Feedback is one of the most important ways you can engage in with members of your team1. Employees have the right to know what they are doing well and what they need to improve.
Sometimes, however, people in management or supervisor positions find it difficult to give feedback to their team members. They don’t want to be known as ‘harsh’ bosses, or they put up the excuse that they don’t want to dishearten or demotivate their reports.
You don’t need to be harsh or abrasive to give good, objective feedback. Harshness comes from using rough language —or being sarcastic— or recriminating your interlocutor. Good feedback seeks to improve the situation and the employee’s performance.
Practical advise when giving feedback
Feedback needs to be concise and straight to the point. Trying to sound exaggeratedly positive, or touching only tangentially related subjects to appear more friendly distracts the attention from the important issues of the conversation. For example, if the employee’s job is at risk, you must clearly say her so. Don’t just hint vaguely at ‘what could happen’ if she does not improve her performance.
Feedback should be as objective as possible. This is difficult because it implies basing your judgment not on perceptions but on validated facts. For example, if you ask others in the company for feedback about one of your team members (a common practice in some organizations), you must value the objectiveness of that feedback, at the risk of being unfair if you don’t do so.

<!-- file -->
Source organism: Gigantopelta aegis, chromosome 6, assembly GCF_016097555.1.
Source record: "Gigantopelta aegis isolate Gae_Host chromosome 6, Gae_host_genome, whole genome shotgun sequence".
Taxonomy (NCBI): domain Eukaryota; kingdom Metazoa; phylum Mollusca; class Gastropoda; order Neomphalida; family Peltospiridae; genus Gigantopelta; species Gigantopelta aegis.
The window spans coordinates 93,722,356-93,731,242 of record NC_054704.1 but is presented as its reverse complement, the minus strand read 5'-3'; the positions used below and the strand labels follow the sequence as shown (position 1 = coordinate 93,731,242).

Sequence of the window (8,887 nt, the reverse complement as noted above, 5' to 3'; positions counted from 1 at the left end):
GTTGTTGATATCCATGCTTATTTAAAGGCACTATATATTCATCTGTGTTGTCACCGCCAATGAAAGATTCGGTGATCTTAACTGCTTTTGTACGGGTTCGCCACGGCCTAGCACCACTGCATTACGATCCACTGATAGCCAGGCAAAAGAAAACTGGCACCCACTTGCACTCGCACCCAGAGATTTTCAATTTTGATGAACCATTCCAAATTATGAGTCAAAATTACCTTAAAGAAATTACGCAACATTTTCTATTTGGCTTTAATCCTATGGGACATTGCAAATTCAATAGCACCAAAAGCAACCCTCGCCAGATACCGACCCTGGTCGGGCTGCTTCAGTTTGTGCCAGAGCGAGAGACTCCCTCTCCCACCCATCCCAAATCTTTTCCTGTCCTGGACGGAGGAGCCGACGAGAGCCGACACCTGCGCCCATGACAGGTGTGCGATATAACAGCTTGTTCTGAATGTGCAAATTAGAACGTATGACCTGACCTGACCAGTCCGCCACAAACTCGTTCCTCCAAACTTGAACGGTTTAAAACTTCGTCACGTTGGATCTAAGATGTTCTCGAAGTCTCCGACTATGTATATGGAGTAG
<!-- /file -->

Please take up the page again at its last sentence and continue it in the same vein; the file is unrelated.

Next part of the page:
Feedback should not be abstract but concrete. Avoid vagueness. If you are telling someone that in order to get a promotion she needs to develop her strategic skills, then you must explain what you mean by strategic skills, and by which criteria will she be evaluated. If one of your supervisors needs to be better at managing his team, then give him examples of what he is not doing now, and you expect him to do.
So, don’t improvise. Think in advance what you are going to say, the examples you are going to use, the goals your are setting.
Help others achieve their best potential
I like to view feedback as a way to help others achieve their best potential. Being good at giving feedback is hard. But if you are responsible of other’s people development –professional or otherwise– timely feedback is probably not just an option or tool, but part of your responsibilities.
- Although in this article I refer to feedback to your reports, I think feedback should be given up and down, and laterally. ↩